I used to work for a small software development company that was distinctly above average.  For instance, everyone had a private office (unless working at a customer site).  But they had problems.  They built good software, were respected by customers and were profitable.  But they had a real hard time getting customers and developers were often assigned to on-site contracts where they worked in the environment provided by the customer.  Then someone with lots of venture capital came along and that was the end of that company and culture.

I think this is a complex problem.  The main factor is that a lot of decisions are made by management people who are trying to advance their own career and for whom such considerations are insignificant.  We need to ask what can the developers do.  Here are a couple of thoughts:

- Exchange information.  As you say, this is one place to discuss the problem.  I think it would be a good idea to have some web sites to keep track of who the good guys are.  I have even been thinking of doing this myself.  When I get a round-to-it....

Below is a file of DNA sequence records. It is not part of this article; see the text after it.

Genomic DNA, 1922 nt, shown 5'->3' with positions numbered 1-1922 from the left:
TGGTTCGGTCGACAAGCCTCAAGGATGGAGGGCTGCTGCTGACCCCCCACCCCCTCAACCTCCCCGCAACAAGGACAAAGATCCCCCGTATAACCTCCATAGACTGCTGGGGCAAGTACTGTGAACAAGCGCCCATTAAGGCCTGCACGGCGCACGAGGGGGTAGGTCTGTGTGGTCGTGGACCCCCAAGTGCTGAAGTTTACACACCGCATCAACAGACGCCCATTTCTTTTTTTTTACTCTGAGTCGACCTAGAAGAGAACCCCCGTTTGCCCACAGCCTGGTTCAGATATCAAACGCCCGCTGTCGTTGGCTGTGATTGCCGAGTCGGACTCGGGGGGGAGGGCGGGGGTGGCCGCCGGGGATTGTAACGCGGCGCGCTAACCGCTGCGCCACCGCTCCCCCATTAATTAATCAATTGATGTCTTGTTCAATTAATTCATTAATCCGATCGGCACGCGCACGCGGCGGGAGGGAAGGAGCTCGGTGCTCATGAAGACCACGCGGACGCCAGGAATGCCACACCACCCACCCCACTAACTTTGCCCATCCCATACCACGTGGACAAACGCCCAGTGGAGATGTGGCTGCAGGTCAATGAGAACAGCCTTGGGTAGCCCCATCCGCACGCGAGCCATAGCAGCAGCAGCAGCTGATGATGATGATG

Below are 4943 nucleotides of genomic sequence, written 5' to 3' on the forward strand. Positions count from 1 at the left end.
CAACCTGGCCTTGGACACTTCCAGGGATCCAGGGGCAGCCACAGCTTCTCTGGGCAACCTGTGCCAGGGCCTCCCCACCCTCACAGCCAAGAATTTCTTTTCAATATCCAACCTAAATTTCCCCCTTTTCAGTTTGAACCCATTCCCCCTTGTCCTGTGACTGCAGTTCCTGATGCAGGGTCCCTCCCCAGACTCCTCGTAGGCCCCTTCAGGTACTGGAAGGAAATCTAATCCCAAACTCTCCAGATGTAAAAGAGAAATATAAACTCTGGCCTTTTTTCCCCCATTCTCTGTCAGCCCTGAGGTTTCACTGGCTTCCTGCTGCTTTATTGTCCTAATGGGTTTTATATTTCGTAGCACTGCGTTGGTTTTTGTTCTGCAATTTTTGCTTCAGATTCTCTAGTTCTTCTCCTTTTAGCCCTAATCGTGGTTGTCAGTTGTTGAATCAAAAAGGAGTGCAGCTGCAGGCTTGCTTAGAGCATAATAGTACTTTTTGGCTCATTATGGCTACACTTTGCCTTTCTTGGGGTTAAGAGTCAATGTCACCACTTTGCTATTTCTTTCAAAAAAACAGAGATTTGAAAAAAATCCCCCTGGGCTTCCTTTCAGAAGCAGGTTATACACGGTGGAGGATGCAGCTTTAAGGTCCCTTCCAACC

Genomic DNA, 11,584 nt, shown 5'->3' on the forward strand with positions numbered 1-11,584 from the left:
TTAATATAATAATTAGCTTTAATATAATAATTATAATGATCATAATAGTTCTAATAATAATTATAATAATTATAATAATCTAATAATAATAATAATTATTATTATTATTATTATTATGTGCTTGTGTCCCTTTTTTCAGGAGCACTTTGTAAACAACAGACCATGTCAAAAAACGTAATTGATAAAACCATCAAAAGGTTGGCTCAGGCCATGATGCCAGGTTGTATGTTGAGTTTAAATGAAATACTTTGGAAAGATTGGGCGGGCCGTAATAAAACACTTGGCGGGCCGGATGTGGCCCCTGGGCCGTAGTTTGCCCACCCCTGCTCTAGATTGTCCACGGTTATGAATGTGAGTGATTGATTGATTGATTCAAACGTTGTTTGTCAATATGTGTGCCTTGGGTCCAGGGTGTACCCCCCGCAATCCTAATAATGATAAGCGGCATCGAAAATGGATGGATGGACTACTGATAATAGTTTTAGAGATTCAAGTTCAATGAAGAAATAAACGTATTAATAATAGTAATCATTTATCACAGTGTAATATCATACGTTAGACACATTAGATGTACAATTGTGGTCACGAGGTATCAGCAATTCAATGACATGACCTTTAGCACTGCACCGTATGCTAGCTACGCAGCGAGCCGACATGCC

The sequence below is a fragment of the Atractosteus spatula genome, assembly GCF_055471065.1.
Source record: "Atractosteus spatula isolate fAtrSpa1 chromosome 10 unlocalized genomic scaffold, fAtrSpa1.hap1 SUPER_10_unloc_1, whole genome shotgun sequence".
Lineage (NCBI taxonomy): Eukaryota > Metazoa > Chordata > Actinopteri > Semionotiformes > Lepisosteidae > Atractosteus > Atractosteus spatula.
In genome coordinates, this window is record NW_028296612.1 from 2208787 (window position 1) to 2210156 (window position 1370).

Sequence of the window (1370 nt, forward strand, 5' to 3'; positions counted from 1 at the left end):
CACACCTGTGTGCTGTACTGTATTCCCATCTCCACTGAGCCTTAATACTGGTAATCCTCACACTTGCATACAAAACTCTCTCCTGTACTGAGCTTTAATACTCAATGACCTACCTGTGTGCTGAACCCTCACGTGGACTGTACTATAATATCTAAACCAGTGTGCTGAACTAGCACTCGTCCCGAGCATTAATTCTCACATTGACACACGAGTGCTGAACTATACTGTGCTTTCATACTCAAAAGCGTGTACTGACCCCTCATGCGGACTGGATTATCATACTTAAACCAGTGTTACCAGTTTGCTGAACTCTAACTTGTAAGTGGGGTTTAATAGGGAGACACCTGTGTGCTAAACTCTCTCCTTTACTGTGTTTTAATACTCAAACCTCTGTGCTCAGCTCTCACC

- When interviewing, make it clear to your prospective employer that these things are important.  For instance, how many of you ask what kind of office space an employer provides?  Make up a short list of questions and the next time a headhunter calls you up, ask about such things.  I did that once, and got the expected answer: he didn't know and no one had ever asked him.

- Concentrate on the essentials.  A gourmet chef is a frill.  I once worked at a place with an employee cafeteria and was assigned a shared office with a desk that vibrated from the HVAC system. Hiring a gourmet chef for the cafeteria would not have been all that helpful.

mackinac
Tuesday, April 23, 2002

Excuse if this has been brought up recently ... but it does seem that it would be a worthwhile endeavor to come up with a list of the 'good guys' ... companies that would get positive reinforcement by having lots of talented people want to work there.

(and I certainly did not mean that a gourmet chef was a necessity to hiring good people ... just using that as an example)

As to your question, "why not?" I think that if you asked managers how they scored, they would rate themselves pretty high. Lots of people have read peopleware and "the mythical man month" and claim to agree with just about everything they say, just don't seem to be able to put it into practice. Or worse, they don't realize that they are failing to put it into practice.